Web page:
Page 3: Finance minister
Rowling, Wallace Edward
Teacher, army educator, politician, prime minister
This biography, written by John Henderson, was first published in the Dictionary of New Zealand Biography in 2010.
In the 1960s, Bill Rowling increasingly concentrated on finance and economic issues. Politicians and the public were nevertheless surprised when Norman Kirk appointed Rowling, rather than his finance spokesman, Bob Tizard, as his minister of finance in 1972.
Sound economy for social goals
Rowling was the first New Zealand minister of finance to hold an economics degree. He favoured milder finance policies than had previous administrations. He supported strategies such as overseas borrowing, which he hoped would allow economic activity to be maintained in a downturn. On the other hand, Rowling admitted that this approach put him offside with colleagues seeking funds for projects in their own fields, but he warned against excessive protectionism and argued that the party needed a sound economy in order to achieve its social goals.
Rowling clashed with Kirk, who was determined to implement Labour’s election manifesto. Kirk thought that Rowling’s effort to keep control of expenditure and inflation was proof that he had become a captive of Treasury. Rowling stood his ground, at times threatening Kirk with his resignation.
Rowling found it a difficult time to be in government and felt as though the government was being hit from all sides. From late in 1973, a series of externally generated crises, of which the ‘oil shocks’ were the most serious, destabilised the New Zealand economy. These added to other problems, such as growing overseas debt and falling export prices.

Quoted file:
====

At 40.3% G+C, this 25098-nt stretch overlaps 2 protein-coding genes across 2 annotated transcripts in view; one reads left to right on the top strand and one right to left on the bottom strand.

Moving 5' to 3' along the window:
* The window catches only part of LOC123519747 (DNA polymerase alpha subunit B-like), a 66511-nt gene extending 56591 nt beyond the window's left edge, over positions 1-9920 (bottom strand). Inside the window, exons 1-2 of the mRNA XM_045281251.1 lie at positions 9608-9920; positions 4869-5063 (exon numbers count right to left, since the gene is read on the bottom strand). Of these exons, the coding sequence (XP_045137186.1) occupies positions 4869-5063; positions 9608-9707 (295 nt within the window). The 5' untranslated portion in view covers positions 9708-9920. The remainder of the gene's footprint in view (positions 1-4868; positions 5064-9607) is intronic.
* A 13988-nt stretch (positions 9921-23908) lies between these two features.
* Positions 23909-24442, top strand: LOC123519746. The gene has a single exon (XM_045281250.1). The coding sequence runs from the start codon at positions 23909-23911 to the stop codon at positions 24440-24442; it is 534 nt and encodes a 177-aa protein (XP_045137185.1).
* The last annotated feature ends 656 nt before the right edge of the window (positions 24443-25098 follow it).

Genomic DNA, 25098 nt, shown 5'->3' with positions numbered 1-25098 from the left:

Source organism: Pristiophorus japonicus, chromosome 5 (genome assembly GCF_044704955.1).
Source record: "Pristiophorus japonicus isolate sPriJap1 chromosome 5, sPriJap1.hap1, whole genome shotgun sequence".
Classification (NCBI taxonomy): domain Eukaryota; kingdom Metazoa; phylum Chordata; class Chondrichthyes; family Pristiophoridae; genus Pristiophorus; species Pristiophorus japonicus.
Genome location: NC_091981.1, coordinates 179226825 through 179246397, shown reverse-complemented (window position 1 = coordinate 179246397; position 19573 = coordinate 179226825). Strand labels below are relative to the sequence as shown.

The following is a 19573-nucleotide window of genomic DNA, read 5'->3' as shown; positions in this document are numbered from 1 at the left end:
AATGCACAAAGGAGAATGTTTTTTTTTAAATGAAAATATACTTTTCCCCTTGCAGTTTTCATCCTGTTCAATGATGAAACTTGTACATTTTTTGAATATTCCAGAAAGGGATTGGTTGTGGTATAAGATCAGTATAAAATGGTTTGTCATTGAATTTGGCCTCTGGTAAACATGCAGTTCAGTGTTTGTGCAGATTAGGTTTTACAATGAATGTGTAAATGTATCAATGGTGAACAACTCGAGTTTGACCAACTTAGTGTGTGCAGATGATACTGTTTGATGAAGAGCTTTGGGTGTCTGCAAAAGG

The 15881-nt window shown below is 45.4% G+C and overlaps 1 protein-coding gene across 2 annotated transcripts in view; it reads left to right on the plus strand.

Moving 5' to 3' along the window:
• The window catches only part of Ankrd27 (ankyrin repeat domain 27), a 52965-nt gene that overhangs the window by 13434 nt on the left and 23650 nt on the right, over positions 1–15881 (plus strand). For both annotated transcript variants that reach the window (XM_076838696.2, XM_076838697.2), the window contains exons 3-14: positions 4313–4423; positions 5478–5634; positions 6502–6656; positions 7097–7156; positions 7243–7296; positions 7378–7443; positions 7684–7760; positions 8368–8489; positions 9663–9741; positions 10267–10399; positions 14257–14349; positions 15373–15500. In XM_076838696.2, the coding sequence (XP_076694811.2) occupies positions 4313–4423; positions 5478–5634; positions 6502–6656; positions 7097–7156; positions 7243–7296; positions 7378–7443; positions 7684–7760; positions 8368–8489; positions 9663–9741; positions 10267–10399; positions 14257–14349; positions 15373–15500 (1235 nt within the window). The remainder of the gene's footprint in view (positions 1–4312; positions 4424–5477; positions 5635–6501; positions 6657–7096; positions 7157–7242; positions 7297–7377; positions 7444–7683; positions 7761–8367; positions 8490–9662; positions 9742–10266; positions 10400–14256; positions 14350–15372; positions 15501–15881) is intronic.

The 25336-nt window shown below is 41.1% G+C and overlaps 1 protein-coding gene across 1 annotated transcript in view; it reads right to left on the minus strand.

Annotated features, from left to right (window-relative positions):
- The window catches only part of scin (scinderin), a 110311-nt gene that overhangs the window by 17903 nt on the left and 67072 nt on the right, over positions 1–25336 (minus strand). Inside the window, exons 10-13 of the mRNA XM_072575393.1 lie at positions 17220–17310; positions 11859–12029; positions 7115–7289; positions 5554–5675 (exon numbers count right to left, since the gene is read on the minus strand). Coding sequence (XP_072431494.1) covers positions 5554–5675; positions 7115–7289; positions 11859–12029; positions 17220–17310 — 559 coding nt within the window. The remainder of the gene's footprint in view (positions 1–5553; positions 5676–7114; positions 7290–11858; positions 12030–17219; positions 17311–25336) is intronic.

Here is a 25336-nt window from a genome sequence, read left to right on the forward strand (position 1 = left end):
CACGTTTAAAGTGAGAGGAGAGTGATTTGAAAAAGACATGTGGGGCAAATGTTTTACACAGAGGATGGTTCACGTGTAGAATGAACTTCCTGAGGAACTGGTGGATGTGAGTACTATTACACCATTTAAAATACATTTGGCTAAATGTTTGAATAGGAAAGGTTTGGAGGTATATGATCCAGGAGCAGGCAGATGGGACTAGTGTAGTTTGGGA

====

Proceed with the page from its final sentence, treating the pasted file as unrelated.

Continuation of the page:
Rowling pushed ahead with key reforms. These included plans for a comprehensive superannuation scheme which was to feature in the 1975 election campaign, as well as the Overseas Investment Commission, which Rowling promoted as keeping New Zealand for New Zealanders, and the Rural Bank, established to assist the agricultural sector.
Death of Norman Kirk
Kirk’s death in August 1974 came as a double shock to Rowling. He had not been aware of the serious nature of Kirk’s illness nor did he expect to be his successor. He easily won the leadership ballot against Deputy Prime Minister Hugh Watt, who was shortly afterwards appointed High Commissioner in London. At the age of 46, Rowling became the youngest New Zealand prime minister since 1887.